Firefox 55 reduces startup time by 90 percent and memory usage by 75 percent
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I'm a self-confessed serial browser user, and Firefox is one of my favorites (along with Vivaldi and Opera), which is why I have been particularly frustrated with the performance reduction it started suffering from around two years ago. Fortunately, this is likely to change from Firefox 55 which is currently in beta. Dietrich Ayala, a developer with Mozilla, ran a test of Firefox 20, 30, 40, and 50-56 using a profile containing a whopping total of 1961 tabs.
The first test was to measure how long it took each of those browser versions to start with the same tab profile selected. Wifi was disabled so that the test was measuring how long the browser took to load the profile, not how quickly Ayala's internet connection could download each of those pages. Firefox 54, the current version, took roughly four and a half minutes to load to a point where the program was responsive. Firefox 55 beta showed a massive reduction in load time taking only fifteen seconds to perform the same task.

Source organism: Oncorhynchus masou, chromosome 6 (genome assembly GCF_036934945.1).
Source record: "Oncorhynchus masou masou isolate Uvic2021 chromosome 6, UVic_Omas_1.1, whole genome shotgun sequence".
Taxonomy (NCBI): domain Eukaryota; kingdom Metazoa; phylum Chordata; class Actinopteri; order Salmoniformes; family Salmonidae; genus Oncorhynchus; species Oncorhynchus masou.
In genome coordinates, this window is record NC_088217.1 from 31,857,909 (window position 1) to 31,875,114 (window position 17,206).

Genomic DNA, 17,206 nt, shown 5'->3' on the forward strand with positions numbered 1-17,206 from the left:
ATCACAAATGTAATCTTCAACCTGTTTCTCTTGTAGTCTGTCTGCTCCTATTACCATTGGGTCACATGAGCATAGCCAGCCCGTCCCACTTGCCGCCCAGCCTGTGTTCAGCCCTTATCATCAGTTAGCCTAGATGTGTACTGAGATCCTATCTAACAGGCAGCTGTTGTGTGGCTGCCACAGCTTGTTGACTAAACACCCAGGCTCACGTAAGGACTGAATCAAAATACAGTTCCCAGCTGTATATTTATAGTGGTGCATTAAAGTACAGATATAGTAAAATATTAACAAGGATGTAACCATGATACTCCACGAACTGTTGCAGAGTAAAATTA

Ayala's second test was to quantify if there was a change in RAM usage. The trend from before was repeated, with Firefox 54 using slightly over 2 GB of RAM, and Firefox 55 using slightly under 500 MB.
These performance improvements are attributed to "quantum flow", the name for the project with all the departments of the development team, such as UI or the Gecko rendering engine, working together to improve responsiveness and smoothness of the browser.
There are, of course, a couple of limitations of the test that must be mentioned. The first is that the web pages weren't rendered, and we would expect this to increase both the loading time and the amount of RAM used, but Firefox 55 should still retain the lead. The second limitation is that the test system was running MacOS and the Mac version of Firefox. While performance is likely to be similar between both the Windows and Mac version, there are definitely differences in the way the operating systems handle memory usage.
Even with those test limitations taken into account, this is a good sign of what to expect from the next Firefox browser.
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